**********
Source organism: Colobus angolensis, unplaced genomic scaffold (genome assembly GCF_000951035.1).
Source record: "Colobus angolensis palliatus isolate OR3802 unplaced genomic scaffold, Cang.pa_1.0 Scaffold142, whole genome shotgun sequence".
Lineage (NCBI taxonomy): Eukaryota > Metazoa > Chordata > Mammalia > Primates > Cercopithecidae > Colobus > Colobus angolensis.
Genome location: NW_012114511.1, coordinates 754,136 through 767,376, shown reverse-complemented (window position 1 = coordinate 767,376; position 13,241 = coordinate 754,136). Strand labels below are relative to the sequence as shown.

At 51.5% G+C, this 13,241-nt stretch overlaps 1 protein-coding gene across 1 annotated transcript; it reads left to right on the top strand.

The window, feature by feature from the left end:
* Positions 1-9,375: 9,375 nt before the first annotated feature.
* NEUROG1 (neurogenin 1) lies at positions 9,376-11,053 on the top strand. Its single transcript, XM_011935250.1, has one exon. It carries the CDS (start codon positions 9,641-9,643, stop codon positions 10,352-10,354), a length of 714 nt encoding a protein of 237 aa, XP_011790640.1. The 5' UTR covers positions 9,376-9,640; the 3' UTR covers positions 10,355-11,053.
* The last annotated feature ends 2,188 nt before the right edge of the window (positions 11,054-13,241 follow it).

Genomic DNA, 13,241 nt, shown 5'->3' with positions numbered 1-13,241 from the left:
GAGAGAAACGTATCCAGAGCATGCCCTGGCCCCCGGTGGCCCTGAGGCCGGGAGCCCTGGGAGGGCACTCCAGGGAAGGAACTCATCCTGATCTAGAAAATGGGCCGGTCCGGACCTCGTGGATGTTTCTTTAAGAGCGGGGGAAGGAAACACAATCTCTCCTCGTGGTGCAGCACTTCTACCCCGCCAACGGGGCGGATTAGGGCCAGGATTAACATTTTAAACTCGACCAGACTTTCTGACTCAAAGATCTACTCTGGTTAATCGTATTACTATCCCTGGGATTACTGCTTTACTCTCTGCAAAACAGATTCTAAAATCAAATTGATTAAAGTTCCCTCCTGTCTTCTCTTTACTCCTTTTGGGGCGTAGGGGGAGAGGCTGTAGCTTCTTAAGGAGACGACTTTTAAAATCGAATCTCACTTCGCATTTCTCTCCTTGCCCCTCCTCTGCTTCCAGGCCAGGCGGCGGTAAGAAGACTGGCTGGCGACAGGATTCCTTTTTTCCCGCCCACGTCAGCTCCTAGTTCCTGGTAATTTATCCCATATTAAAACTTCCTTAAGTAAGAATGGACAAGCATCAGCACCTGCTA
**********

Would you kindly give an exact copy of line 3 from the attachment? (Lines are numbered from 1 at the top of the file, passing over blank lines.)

Lineage (NCBI taxonomy): Eukaryota > Metazoa > Chordata > Mammalia > Primates > Cercopithecidae > Colobus > Colobus angolensis.